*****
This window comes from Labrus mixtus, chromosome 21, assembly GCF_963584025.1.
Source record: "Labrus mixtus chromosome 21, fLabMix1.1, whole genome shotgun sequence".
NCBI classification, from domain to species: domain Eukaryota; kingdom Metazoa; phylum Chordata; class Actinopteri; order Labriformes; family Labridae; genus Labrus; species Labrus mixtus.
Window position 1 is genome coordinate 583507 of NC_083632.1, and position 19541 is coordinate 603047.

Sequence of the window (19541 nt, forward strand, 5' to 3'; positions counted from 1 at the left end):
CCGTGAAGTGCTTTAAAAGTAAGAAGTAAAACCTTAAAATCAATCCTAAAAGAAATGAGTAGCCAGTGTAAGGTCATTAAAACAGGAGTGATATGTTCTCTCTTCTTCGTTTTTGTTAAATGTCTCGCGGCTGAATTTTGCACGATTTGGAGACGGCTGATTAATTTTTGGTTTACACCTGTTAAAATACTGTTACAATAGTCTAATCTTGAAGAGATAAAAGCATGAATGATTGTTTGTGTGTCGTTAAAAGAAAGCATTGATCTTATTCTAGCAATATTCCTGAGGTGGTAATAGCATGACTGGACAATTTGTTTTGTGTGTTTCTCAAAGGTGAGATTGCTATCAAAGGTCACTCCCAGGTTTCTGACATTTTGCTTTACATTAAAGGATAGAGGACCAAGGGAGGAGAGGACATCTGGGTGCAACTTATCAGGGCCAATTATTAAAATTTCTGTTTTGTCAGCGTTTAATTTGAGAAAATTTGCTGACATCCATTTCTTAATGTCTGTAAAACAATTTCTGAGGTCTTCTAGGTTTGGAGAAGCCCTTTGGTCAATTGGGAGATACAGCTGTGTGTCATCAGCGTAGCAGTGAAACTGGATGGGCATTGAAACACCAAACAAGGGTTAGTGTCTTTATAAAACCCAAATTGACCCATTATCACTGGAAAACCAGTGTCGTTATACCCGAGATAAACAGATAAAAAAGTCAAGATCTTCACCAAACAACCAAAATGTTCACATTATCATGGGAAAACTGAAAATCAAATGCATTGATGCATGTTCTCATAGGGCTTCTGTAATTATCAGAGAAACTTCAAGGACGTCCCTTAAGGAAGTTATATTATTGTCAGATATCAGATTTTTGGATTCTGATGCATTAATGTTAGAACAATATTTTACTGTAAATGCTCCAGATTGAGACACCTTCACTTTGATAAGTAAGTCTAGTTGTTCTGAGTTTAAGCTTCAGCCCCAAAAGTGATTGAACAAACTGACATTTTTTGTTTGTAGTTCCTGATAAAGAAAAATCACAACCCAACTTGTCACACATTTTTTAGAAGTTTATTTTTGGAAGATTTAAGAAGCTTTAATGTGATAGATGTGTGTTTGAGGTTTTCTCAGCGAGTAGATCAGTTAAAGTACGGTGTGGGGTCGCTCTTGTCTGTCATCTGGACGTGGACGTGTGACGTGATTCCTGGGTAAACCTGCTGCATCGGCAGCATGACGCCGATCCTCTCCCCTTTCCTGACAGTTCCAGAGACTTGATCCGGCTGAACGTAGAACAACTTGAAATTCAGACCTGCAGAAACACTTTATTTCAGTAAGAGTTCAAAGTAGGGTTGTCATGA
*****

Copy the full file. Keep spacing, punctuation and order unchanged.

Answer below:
This window comes from Labrus mixtus, chromosome 21, assembly GCF_963584025.1.
Source record: "Labrus mixtus chromosome 21, fLabMix1.1, whole genome shotgun sequence".
NCBI classification, from domain to species: domain Eukaryota; kingdom Metazoa; phylum Chordata; class Actinopteri; order Labriformes; family Labridae; genus Labrus; species Labrus mixtus.
Window position 1 is genome coordinate 583507 of NC_083632.1, and position 19541 is coordinate 603047.

Sequence of the window (19541 nt, forward strand, 5' to 3'; positions counted from 1 at the left end):
CCGTGAAGTGCTTTAAAAGTAAGAAGTAAAACCTTAAAATCAATCCTAAAAGAAATGAGTAGCCAGTGTAAGGTCATTAAAACAGGAGTGATATGTTCTCTCTTCTTCGTTTTTGTTAAATGTCTCGCGGCTGAATTTTGCACGATTTGGAGACGGCTGATTAATTTTTGGTTTACACCTGTTAAAATACTGTTACAATAGTCTAATCTTGAAGAGATAAAAGCATGAATGATTGTTTGTGTGTCGTTAAAAGAAAGCATTGATCTTATTCTAGCAATATTCCTGAGGTGGTAATAGCATGACTGGACAATTTGTTTTGTGTGTTTCTCAAAGGTGAGATTGCTATCAAAGGTCACTCCCAGGTTTCTGACATTTTGCTTTACATTAAAGGATAGAGGACCAAGGGAGGAGAGGACATCTGGGTGCAACTTATCAGGGCCAATTATTAAAATTTCTGTTTTGTCAGCGTTTAATTTGAGAAAATTTGCTGACATCCATTTCTTAATGTCTGTAAAACAATTTCTGAGGTCTTCTAGGTTTGGAGAAGCCCTTTGGTCAATTGGGAGATACAGCTGTGTGTCATCAGCGTAGCAGTGAAACTGGATGGGCATTGAAACACCAAACAAGGGTTAGTGTCTTTATAAAACCCAAATTGACCCATTATCACTGGAAAACCAGTGTCGTTATACCCGAGATAAACAGATAAAAAAGTCAAGATCTTCACCAAACAACCAAAATGTTCACATTATCATGGGAAAACTGAAAATCAAATGCATTGATGCATGTTCTCATAGGGCTTCTGTAATTATCAGAGAAACTTCAAGGACGTCCCTTAAGGAAGTTATATTATTGTCAGATATCAGATTTTTGGATTCTGATGCATTAATGTTAGAACAATATTTTACTGTAAATGCTCCAGATTGAGACACCTTCACTTTGATAAGTAAGTCTAGTTGTTCTGAGTTTAAGCTTCAGCCCCAAAAGTGATTGAACAAACTGACATTTTTTGTTTGTAGTTCCTGATAAAGAAAAATCACAACCCAACTTGTCACACATTTTTTAGAAGTTTATTTTTGGAAGATTTAAGAAGCTTTAATGTGATAGATGTGTGTTTGAGGTTTTCTCAGCGAGTAGATCAGTTAAAGTACGGTGTGGGGTCGCTCTTGTCTGTCATCTGGACGTGGACGTGTGACGTGATTCCTGGGTAAACCTGCTGCATCGGCAGCATGACGCCGATCCTCTCCCCTTTCCTGACAGTTCCAGAGACTTGATCCGGCTGAACGTAGAACAACTTGAAATTCAGACCTGCAGAAACACTTTATTTCAGTAAGAGTTCAAAGTAGGGTTGTCATGA